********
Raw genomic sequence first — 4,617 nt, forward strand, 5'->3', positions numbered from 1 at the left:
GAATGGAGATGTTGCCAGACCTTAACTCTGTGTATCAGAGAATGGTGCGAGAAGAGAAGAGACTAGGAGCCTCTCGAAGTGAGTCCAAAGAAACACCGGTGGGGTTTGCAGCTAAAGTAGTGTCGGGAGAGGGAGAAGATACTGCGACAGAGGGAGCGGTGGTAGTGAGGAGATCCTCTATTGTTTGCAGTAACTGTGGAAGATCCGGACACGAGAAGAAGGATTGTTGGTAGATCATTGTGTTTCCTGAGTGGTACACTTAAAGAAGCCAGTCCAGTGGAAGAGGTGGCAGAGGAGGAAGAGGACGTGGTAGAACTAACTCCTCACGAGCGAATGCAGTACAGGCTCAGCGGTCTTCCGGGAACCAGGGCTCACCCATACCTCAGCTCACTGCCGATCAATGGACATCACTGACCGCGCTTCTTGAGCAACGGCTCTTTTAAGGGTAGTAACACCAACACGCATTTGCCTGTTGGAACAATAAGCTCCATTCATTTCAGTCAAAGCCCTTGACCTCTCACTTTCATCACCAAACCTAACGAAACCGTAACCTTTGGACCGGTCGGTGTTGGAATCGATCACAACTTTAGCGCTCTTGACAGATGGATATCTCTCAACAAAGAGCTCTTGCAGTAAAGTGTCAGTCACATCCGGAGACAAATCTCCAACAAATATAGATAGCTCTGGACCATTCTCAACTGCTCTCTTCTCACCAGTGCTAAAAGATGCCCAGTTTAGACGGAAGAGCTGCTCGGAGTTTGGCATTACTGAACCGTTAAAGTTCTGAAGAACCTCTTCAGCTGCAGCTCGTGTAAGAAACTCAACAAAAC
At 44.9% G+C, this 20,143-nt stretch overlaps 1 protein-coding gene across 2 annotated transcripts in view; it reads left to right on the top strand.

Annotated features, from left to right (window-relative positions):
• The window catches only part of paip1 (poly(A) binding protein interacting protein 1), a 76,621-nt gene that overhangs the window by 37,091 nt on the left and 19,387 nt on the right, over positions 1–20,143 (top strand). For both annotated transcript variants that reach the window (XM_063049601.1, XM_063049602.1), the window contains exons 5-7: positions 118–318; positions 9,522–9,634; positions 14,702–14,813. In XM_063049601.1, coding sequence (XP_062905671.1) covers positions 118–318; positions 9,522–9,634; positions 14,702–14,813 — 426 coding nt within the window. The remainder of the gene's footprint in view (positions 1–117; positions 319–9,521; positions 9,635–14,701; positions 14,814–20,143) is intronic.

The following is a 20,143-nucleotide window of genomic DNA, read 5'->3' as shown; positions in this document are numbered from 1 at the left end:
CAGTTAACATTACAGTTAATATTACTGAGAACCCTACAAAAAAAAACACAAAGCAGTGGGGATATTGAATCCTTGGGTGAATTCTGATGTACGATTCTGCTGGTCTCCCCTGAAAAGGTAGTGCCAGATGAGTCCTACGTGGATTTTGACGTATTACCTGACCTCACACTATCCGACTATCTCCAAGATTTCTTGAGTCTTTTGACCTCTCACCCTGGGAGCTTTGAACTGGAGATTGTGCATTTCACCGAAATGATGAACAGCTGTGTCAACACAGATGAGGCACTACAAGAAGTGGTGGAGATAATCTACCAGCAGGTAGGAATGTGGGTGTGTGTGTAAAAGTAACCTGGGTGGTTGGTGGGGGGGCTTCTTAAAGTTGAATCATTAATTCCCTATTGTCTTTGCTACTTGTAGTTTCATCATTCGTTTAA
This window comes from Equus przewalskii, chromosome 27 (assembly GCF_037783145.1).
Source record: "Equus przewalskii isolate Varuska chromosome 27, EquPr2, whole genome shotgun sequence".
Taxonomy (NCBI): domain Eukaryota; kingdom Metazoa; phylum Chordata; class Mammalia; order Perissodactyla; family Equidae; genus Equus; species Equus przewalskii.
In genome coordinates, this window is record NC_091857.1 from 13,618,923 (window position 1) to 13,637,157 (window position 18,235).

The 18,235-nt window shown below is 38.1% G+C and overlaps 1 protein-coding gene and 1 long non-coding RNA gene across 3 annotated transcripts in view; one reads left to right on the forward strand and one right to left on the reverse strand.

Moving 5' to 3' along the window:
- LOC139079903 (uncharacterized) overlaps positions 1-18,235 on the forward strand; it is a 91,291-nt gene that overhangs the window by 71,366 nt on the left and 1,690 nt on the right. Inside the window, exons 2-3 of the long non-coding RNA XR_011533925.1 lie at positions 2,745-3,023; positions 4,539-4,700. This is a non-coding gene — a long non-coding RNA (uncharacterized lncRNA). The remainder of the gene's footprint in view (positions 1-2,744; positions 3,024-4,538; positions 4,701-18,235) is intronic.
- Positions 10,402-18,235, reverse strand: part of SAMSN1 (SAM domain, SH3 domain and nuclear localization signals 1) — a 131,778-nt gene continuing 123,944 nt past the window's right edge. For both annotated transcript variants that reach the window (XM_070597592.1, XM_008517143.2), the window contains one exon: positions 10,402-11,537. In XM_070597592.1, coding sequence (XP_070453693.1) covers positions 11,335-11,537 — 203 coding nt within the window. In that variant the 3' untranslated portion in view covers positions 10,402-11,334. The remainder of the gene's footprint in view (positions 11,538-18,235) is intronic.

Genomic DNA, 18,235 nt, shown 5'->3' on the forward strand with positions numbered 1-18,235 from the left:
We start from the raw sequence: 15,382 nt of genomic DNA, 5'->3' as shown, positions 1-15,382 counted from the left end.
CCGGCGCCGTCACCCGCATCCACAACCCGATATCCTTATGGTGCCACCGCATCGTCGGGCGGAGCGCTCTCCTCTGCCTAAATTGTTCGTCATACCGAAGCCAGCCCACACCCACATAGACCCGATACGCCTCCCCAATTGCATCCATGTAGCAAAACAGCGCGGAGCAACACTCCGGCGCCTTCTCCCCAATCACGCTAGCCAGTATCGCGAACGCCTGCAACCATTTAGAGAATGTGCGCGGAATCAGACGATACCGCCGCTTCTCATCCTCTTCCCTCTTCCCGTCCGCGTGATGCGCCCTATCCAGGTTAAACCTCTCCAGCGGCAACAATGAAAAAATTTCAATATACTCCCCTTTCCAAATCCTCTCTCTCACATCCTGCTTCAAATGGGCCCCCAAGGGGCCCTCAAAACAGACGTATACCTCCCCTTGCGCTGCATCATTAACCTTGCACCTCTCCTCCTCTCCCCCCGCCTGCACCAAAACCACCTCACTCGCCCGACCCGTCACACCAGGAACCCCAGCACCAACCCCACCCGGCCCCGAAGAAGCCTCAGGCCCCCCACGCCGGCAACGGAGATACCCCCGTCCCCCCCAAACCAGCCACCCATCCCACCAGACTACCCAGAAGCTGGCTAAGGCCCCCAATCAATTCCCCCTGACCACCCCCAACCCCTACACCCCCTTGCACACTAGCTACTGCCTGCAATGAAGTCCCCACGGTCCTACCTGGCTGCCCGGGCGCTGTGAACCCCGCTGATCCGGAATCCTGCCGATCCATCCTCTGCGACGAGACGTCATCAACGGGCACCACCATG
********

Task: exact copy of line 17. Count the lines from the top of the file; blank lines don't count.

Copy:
We start from the raw sequence: 15,382 nt of genomic DNA, 5'->3' as shown, positions 1-15,382 counted from the left end.